Maybe It's Too Soon to Count Out GM's Chevrolet Malibu

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DETROIT (TheStreet) -- Maybe it's a little bit too early to count Malibu out.

The biggest U.S. automaker does not, at the moment, have a viable entry in the biggest sector of the U.S. light-vehicle market. But as it moves toward the introduction of the 2014 Malibu, GM said the midsize car will come with relatively high fuel efficiency, besting category sales leader Toyota Camry, and will start at a competitive $22,965, excluding fees.

Malibu, which will start to show up at dealers this fall, will have an EPA-estimated 25 city and 36 highway mpg, representing a 14% improvement in city fuel economy, GM said Wednesday.

Malibu will also be the first midsize sedan sold in the U.S. to offer stop/start technology standard on its 2.5L base model. Stop/start technology automatically shuts off the engine when the car comes to a stop -- at stoplights, for example. The engine automatically restarts when the driver takes his or her foot off the brake.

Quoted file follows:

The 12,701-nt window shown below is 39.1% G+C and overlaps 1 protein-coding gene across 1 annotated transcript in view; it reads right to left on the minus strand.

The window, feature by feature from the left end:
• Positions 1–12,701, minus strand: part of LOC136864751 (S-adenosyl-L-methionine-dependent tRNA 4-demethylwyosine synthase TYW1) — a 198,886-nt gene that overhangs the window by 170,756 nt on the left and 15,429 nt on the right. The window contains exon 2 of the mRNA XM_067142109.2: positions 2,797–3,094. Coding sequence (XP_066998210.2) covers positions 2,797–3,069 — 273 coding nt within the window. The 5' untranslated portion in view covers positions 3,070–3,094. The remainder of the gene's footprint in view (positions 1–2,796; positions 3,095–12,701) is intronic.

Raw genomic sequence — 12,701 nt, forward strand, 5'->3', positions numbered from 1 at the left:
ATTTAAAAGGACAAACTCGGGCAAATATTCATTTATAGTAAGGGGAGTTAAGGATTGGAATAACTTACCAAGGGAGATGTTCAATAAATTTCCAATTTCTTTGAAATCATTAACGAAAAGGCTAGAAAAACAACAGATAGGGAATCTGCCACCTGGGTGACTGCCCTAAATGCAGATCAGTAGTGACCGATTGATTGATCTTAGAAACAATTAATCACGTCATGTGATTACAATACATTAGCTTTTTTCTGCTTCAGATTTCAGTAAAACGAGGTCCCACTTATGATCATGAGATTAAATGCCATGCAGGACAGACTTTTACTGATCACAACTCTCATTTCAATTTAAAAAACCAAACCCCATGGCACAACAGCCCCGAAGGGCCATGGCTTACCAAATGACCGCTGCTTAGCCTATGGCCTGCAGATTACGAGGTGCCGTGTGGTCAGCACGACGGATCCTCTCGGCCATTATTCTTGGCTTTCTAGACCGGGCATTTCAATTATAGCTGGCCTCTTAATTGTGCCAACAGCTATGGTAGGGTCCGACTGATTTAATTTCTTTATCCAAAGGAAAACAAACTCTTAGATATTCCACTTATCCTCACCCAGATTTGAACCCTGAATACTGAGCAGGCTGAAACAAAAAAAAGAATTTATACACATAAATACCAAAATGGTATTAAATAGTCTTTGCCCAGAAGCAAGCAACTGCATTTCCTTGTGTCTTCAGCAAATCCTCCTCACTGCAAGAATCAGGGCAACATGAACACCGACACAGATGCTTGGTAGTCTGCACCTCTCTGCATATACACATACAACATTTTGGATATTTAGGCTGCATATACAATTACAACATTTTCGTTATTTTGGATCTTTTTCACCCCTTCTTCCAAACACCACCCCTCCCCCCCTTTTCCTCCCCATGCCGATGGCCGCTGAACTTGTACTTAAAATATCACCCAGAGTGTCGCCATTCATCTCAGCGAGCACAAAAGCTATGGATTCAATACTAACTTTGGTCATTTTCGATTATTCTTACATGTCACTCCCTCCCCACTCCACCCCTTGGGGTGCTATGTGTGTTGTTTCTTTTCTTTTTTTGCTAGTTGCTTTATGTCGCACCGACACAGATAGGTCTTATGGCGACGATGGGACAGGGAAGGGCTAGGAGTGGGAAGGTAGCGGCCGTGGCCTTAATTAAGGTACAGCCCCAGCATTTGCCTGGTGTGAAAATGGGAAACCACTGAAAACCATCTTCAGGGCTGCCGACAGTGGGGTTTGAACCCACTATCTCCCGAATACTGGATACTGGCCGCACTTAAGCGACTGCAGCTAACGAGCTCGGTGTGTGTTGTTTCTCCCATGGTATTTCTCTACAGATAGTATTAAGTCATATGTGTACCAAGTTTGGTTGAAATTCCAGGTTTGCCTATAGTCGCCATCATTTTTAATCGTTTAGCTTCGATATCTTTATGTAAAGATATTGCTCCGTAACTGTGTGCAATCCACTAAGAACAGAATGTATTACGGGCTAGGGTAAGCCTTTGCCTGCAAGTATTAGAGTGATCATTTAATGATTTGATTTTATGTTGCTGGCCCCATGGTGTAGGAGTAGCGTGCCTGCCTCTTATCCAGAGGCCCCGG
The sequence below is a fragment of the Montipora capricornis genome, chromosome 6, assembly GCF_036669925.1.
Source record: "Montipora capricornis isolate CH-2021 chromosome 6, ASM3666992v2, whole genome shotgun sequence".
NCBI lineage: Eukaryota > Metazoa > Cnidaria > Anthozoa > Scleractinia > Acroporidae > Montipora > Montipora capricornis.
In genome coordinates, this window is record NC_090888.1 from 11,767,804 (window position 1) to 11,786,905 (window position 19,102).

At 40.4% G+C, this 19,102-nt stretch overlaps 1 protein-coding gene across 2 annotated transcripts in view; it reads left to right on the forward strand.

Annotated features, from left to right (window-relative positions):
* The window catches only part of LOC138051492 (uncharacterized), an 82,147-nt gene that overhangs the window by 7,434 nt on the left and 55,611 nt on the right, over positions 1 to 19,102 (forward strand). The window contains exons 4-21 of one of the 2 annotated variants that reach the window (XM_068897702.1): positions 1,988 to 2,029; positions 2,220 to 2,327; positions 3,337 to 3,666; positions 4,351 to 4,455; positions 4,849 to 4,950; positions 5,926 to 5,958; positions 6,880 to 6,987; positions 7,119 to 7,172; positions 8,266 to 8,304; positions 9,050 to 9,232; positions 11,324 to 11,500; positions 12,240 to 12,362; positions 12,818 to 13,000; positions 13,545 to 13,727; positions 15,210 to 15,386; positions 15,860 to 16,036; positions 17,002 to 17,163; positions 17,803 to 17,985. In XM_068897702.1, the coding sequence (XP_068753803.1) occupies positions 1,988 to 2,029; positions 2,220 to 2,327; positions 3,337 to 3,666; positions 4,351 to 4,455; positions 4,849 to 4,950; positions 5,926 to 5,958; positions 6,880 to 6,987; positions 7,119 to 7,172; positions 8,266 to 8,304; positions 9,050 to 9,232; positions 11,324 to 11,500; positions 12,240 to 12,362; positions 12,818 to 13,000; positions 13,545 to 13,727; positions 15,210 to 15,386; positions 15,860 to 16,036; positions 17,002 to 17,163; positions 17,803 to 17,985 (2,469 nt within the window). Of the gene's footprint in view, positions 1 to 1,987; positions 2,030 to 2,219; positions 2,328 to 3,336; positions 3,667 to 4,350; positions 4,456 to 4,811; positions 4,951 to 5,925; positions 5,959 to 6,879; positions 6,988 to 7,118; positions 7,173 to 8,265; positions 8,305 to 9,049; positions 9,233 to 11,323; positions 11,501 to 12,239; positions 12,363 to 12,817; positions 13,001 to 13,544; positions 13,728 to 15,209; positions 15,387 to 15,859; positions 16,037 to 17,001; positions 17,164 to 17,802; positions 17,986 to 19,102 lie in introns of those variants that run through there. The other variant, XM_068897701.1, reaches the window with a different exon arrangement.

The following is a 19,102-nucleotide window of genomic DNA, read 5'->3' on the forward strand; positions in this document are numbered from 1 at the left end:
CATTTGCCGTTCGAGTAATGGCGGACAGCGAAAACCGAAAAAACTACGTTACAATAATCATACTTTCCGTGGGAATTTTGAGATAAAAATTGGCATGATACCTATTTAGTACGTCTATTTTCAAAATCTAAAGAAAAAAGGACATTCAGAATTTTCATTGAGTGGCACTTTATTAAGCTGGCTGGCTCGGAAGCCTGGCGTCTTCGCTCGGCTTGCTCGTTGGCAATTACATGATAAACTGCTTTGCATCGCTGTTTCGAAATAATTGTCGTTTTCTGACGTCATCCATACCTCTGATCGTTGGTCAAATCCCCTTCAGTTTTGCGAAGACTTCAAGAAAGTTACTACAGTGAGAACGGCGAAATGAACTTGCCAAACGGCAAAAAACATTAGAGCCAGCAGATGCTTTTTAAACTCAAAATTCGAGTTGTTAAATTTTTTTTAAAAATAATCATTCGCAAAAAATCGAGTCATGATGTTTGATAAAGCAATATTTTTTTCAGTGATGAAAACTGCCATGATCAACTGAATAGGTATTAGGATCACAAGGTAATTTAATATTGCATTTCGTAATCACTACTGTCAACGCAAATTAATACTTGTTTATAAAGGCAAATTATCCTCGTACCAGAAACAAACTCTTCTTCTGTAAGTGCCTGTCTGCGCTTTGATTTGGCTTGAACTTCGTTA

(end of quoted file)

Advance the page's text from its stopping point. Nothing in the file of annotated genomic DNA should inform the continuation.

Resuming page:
"In this competitive midsize segment, there is no standing still," said Chris Perry, Chevrolet marketing vice president, in a prepared statement. "In addition to fuel economy improvements, the 2014 Malibu is roomier and more refined than its predecessor."

Edmunds.com analyst Jessica Caldwell said the improvement in mileage is significant. "GM needs a hook," she said. "Malibu is obviously late to the party in terms of being a competitive sedan. GM needs something to attract buyers and to conquest from other brands, because every car in the field is good."

Malibu has just 7% off the midsize car market, according to figures compiled by Kelley Blue Book. Market leader Camry has a 16% market share. Honda Accord, Nissan Altima and Ford Fusion all outsell the Malibu.